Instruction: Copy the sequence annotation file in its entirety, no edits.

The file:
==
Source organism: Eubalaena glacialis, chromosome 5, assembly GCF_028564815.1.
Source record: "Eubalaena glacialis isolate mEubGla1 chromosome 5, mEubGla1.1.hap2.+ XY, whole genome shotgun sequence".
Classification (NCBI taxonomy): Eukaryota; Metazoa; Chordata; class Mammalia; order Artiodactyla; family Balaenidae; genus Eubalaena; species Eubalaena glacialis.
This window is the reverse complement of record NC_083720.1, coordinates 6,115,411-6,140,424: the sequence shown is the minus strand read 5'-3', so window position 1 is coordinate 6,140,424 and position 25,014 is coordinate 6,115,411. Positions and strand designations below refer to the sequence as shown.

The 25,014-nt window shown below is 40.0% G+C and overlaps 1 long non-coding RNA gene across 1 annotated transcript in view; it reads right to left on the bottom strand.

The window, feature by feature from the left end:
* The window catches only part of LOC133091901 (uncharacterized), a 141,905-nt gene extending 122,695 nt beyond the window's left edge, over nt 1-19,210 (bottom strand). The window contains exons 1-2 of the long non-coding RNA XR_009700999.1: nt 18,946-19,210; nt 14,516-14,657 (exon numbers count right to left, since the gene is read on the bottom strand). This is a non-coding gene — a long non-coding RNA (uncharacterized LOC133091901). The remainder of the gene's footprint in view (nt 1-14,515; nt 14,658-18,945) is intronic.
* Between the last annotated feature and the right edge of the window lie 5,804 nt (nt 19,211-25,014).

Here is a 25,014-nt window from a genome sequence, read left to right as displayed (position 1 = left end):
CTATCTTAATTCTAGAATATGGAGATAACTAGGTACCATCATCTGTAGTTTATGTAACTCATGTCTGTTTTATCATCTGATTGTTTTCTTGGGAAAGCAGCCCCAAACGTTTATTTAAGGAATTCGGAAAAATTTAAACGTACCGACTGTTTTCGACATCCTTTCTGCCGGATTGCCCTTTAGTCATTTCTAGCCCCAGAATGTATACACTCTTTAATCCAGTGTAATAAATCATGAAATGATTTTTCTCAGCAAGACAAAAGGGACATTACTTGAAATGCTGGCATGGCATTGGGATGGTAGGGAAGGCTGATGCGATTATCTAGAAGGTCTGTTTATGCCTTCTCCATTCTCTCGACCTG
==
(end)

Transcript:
Source organism: Eubalaena glacialis, chromosome 5, assembly GCF_028564815.1.
Source record: "Eubalaena glacialis isolate mEubGla1 chromosome 5, mEubGla1.1.hap2.+ XY, whole genome shotgun sequence".
Classification (NCBI taxonomy): Eukaryota; Metazoa; Chordata; class Mammalia; order Artiodactyla; family Balaenidae; genus Eubalaena; species Eubalaena glacialis.
This window is the reverse complement of record NC_083720.1, coordinates 6,115,411-6,140,424: the sequence shown is the minus strand read 5'-3', so window position 1 is coordinate 6,140,424 and position 25,014 is coordinate 6,115,411. Positions and strand designations below refer to the sequence as shown.

The 25,014-nt window shown below is 40.0% G+C and overlaps 1 long non-coding RNA gene across 1 annotated transcript in view; it reads right to left on the bottom strand.

The window, feature by feature from the left end:
* The window catches only part of LOC133091901 (uncharacterized), a 141,905-nt gene extending 122,695 nt beyond the window's left edge, over nt 1-19,210 (bottom strand). The window contains exons 1-2 of the long non-coding RNA XR_009700999.1: nt 18,946-19,210; nt 14,516-14,657 (exon numbers count right to left, since the gene is read on the bottom strand). This is a non-coding gene — a long non-coding RNA (uncharacterized LOC133091901). The remainder of the gene's footprint in view (nt 1-14,515; nt 14,658-18,945) is intronic.
* Between the last annotated feature and the right edge of the window lie 5,804 nt (nt 19,211-25,014).

Here is a 25,014-nt window from a genome sequence, read left to right as displayed (position 1 = left end):
CTATCTTAATTCTAGAATATGGAGATAACTAGGTACCATCATCTGTAGTTTATGTAACTCATGTCTGTTTTATCATCTGATTGTTTTCTTGGGAAAGCAGCCCCAAACGTTTATTTAAGGAATTCGGAAAAATTTAAACGTACCGACTGTTTTCGACATCCTTTCTGCCGGATTGCCCTTTAGTCATTTCTAGCCCCAGAATGTATACACTCTTTAATCCAGTGTAATAAATCATGAAATGATTTTTCTCAGCAAGACAAAAGGGACATTACTTGAAATGCTGGCATGGCATTGGGATGGTAGGGAAGGCTGATGCGATTATCTAGAAGGTCTGTTTATGCCTTCTCCATTCTCTCGACCTG